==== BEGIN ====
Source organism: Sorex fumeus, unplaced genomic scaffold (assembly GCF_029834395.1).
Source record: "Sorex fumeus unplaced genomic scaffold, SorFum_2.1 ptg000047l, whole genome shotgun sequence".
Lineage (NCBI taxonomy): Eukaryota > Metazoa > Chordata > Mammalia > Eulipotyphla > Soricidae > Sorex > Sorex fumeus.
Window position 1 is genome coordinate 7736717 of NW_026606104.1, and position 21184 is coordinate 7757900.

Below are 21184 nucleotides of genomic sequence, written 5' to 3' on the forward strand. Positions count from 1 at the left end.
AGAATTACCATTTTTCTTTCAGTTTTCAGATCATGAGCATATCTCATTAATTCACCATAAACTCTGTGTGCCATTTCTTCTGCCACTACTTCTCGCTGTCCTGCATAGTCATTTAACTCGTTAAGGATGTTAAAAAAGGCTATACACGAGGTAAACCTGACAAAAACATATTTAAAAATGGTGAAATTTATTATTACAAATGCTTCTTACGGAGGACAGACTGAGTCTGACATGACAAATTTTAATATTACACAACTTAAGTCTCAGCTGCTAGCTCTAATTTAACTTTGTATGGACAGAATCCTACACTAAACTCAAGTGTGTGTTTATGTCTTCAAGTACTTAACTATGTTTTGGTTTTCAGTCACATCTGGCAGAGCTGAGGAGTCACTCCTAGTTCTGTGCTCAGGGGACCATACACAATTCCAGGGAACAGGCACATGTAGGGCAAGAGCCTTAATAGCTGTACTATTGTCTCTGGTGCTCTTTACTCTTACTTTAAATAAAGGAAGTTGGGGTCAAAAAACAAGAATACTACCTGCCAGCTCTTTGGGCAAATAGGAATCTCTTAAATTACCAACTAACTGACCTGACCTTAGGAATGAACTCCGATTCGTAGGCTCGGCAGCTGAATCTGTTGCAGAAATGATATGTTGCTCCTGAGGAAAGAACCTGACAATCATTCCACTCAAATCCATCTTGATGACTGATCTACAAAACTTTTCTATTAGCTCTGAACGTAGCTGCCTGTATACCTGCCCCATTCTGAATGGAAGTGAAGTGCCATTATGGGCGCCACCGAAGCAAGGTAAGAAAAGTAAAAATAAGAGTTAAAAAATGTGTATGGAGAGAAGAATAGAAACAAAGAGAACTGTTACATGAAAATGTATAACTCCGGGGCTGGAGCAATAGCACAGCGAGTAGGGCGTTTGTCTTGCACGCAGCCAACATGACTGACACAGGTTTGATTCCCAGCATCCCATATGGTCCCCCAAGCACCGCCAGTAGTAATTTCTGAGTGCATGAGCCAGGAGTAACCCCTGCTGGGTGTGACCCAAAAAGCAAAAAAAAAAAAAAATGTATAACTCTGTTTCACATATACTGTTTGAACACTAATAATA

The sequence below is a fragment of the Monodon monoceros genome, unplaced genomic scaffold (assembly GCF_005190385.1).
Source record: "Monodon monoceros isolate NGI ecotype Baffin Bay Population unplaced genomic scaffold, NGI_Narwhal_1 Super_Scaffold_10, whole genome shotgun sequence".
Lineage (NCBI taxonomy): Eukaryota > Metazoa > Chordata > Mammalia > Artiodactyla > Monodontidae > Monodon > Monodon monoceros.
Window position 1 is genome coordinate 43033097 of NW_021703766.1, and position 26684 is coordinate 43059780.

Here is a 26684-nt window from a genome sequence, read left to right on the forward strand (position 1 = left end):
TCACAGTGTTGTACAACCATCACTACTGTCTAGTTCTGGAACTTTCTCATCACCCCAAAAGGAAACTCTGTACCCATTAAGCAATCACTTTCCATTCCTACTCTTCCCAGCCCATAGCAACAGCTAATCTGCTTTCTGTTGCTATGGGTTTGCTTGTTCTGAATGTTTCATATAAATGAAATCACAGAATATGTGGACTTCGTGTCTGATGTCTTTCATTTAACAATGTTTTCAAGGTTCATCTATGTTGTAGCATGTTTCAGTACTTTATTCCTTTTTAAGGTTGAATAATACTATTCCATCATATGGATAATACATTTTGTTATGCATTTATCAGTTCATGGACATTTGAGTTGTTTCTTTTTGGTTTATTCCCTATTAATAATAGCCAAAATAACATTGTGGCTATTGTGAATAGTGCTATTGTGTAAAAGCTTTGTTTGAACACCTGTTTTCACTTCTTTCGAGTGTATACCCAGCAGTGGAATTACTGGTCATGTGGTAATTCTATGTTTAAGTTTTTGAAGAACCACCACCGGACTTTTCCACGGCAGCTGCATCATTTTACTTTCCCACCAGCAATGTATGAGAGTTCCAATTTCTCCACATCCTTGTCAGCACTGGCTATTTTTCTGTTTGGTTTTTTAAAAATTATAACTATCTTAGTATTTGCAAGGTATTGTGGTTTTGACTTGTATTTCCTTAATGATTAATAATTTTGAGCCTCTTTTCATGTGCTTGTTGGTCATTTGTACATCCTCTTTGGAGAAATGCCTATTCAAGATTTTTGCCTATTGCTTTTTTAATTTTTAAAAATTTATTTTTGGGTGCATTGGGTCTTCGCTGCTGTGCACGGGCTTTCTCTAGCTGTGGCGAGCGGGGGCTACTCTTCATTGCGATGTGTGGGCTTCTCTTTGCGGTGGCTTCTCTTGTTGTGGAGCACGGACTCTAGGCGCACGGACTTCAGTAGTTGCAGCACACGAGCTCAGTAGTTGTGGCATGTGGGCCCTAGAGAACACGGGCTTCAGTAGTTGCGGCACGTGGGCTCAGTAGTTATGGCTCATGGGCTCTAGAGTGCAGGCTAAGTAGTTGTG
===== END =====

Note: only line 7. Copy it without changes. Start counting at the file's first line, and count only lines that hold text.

The sequence below is a fragment of the Monodon monoceros genome, unplaced genomic scaffold (assembly GCF_005190385.1).